Where to Start? Toledo, 2-26-58. When The Devil Brought Bardot to Toledo and Sorority Girls Hung Out With the Motorcycle Gang

TOLEDO2-26-58BARDOTTOLEDO2-26-58SORORITY
…Blog update…I still have not found my serious starting point for telling the tale based in Toledo…just yet.

In Toledo, it played the Westwood Art Theater, a legendary screen that’s now (since 2013) a center for the Arts, but once up until it’s closing as an Adult Theater in 2011 a perfect example of what David F. Friedman talked about in an interview for Re/Search in it’s influential Incredibly Strange Films. Many of the older houses that turned into Porn theaters were places like the legendary Westwood, which met it’s fate by the time of Deep Throat, and after battling many time with the law over the films they played, it was the first to sell XXX Videos in Late 1978 and then went to being one of the few Adult Theaters that had a serious legacy behind it. What better way to start a look into Toldeo with the arrival of a very influential film which may have been just another arthouse hit in several places where these were a norm, but a major turning point in others that were only starting to bring in the spice into theaters outside of the downtown area and Drive Ins.

While the US release of Brigitte Bardot’s classic film was dated Oct. 21, 1957, one has to be reminded that films traveled back in that day, making stops in different parts of The US after a big premiere, so it took a while for the film to get to what’s considered the original Art House of the Glass City. The fact that Toledo had a couple of slightly influential Burlesque Houses adds some spice to this tale and the fact that the time for Rock and Roll was still in high speed. By Late Feb. 1958, when Roger Vadim’s classic film appeared in Toledo, Elvis Presley’s seminal “Jailhouse Rock” and Jerry Lee Lewis’ “Great Balls of Fire” were just exiting the Top 100 after being big hits, Little Richard’s just as classic “Good Golly Miss Molly” was starting it’s run, Johnny Cash was just one of many legends at Sun with “Ballad of a Teenage Queen” making it’s mark at this time, Chuck Berry’s great “Sweet Little Sixteen” was rocking the house, and there were some signs of life in the Top 10.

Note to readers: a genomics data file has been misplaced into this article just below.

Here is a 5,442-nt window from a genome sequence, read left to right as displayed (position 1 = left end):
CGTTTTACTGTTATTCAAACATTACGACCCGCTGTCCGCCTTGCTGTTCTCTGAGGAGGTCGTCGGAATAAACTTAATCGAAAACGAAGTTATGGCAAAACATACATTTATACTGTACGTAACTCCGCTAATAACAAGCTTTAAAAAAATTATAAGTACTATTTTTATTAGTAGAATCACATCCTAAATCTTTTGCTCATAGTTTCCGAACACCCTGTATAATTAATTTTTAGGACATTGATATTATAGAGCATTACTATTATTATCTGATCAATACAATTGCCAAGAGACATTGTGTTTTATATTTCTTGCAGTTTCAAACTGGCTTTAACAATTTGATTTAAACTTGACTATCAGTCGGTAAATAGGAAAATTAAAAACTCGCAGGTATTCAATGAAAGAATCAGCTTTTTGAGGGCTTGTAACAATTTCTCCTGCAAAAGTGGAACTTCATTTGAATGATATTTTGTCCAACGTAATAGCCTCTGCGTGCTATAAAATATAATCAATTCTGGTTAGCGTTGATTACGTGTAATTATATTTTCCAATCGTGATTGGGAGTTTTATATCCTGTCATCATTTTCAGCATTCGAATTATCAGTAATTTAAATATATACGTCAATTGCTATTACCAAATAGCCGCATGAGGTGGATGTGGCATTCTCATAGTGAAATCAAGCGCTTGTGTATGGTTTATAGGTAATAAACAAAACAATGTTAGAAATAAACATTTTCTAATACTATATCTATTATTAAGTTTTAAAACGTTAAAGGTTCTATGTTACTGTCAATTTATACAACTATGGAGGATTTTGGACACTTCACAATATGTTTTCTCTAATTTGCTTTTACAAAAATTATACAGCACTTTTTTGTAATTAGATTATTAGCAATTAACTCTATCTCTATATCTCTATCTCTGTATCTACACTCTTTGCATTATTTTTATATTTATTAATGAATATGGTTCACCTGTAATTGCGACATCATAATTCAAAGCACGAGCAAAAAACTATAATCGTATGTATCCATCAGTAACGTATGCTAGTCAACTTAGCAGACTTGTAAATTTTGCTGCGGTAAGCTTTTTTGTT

It was a great time for those who wanted it!

I’m going to have to catch some ads for Monica, Story of a Bad Girl which took Bergman’s Summer with Monika and turned it into a Drive In Hit…much to the anger of the Art lovers and Janus Films.

Distributed through the US Kingsley International (Edward Kinglsley), at the time a sub division of Columbia which was mainly interested in the film although there was a kinky cool to having the company that had leading controversial films of the day that were released without any PCA/MPAA Approval. Although real film lovers were a good part to it’s success, you can say that many viewers were not the kind to go to an arthouse theater on a regular basis while checking out the goods.

Although, on the other edge of the spectrum, of course there was AIP’s low budget wildness which socked it to you playing at the Miracle Mile DI at Jackman and Laskey! Sorority Girl was one of the films of Roger Corman in his first few years in the business, starring Susan Cabot, Barbara Crane, Barboura O’Neill, and Corman regular Dick Miller featuring a paddle-spanking scene that must have been the reason why it played many times at the Drive Ins. Motorcycle Gang was starring John Ashley and Co-Produced by Alex Gordon and Samuel Z. Arkoff.


Some music for you…

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~ by screen13 on April 22, 2014.

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